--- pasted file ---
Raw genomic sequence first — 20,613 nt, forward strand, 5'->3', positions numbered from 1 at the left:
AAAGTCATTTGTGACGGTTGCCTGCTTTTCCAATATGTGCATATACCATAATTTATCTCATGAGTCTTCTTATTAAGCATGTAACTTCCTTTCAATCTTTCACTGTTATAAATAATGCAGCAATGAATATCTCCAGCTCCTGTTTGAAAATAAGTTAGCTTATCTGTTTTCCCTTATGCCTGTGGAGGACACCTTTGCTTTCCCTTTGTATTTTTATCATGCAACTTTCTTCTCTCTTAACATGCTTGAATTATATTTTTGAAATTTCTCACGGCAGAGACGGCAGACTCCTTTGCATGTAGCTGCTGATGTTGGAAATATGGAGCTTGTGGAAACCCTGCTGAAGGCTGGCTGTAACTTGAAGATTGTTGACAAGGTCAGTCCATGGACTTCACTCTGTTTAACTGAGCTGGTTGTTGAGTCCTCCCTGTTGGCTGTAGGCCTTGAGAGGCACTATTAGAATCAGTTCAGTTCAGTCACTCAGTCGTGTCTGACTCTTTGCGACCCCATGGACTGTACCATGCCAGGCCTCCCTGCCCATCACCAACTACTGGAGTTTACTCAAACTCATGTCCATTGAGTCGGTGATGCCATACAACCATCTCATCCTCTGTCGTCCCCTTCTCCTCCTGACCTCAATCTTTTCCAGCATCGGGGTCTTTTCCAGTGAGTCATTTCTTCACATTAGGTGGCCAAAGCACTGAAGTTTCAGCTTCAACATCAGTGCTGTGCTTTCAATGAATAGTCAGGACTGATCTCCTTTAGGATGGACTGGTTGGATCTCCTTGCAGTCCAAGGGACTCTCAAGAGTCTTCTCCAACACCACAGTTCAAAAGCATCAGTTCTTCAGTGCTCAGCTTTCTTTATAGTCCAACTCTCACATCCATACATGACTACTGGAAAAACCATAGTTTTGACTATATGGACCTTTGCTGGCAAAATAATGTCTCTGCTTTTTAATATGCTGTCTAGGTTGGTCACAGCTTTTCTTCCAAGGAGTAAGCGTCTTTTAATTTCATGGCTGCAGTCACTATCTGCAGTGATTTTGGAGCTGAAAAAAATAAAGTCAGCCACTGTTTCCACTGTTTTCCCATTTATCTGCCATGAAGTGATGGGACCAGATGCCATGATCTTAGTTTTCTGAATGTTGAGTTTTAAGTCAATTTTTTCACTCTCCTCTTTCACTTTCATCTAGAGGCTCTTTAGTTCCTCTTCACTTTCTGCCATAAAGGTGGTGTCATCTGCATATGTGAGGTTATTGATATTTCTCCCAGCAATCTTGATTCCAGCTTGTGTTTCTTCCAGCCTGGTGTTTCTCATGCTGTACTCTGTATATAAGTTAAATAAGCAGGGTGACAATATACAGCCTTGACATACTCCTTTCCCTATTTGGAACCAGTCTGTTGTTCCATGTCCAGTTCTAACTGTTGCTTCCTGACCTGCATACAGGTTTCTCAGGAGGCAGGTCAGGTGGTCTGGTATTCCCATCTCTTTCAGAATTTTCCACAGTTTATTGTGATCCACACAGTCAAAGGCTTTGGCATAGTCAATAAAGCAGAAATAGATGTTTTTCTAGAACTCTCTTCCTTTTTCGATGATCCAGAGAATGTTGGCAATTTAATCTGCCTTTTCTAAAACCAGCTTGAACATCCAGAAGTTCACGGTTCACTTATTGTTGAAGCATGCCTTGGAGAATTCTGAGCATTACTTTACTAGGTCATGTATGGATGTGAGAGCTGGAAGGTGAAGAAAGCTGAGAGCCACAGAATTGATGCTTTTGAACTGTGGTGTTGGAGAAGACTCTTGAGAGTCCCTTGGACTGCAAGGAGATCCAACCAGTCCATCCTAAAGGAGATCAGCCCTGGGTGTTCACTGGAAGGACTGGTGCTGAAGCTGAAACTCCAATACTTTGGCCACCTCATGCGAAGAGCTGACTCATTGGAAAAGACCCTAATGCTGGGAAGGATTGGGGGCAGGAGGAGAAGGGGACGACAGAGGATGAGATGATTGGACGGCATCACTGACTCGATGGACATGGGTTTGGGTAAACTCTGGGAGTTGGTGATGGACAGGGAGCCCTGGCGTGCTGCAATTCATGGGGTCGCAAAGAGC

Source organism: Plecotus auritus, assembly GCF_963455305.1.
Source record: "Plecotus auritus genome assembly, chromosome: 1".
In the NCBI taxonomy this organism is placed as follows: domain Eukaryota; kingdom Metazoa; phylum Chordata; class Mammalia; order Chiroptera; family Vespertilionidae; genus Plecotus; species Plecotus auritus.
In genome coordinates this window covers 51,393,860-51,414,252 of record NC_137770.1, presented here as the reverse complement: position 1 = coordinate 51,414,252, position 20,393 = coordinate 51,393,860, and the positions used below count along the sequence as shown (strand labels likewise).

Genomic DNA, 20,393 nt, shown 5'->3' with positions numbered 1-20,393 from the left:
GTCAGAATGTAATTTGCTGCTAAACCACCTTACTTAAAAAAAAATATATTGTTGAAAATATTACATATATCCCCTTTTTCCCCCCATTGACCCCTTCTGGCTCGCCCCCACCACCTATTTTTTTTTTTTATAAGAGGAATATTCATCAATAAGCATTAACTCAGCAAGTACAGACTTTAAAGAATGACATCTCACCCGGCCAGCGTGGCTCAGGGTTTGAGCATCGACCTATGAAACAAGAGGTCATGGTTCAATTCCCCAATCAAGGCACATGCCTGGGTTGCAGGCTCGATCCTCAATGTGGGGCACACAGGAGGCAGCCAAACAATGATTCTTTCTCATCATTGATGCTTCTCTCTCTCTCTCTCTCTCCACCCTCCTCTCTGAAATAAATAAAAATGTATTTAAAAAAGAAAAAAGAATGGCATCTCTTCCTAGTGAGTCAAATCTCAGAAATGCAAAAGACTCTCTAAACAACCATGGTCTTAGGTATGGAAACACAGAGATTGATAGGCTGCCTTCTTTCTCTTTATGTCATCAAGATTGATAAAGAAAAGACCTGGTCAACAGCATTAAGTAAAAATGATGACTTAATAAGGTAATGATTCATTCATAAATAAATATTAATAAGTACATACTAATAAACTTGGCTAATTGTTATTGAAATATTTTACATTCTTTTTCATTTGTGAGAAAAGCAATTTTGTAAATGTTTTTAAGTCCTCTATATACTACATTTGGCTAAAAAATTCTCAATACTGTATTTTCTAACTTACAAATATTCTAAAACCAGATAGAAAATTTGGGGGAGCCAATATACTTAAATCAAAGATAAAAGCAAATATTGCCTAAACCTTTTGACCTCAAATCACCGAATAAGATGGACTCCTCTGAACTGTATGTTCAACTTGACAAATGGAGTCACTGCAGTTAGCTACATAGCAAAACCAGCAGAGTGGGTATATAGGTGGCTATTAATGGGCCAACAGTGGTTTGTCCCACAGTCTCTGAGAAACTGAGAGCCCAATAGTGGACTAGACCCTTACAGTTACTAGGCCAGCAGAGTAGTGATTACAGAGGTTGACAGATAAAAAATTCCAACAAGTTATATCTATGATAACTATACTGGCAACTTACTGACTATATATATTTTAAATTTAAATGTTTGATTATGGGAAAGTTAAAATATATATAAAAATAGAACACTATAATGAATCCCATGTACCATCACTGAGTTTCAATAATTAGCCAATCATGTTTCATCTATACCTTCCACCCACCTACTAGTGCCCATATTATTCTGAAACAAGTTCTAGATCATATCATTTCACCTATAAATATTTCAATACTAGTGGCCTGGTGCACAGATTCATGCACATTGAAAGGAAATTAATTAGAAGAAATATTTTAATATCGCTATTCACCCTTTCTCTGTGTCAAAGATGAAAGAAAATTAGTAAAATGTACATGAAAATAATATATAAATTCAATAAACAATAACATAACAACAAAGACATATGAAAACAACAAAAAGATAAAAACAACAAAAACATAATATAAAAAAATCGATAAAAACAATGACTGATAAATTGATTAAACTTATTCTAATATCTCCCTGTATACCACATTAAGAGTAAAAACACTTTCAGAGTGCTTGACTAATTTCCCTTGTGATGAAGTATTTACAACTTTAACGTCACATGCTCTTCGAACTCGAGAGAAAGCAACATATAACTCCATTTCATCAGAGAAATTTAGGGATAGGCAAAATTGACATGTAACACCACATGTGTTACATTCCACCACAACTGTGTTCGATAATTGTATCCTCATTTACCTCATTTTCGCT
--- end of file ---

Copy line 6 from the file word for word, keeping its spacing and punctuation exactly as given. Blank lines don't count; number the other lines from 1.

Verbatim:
In genome coordinates this window covers 51,393,860-51,414,252 of record NC_137770.1, presented here as the reverse complement: position 1 = coordinate 51,414,252, position 20,393 = coordinate 51,393,860, and the positions used below count along the sequence as shown (strand labels likewise).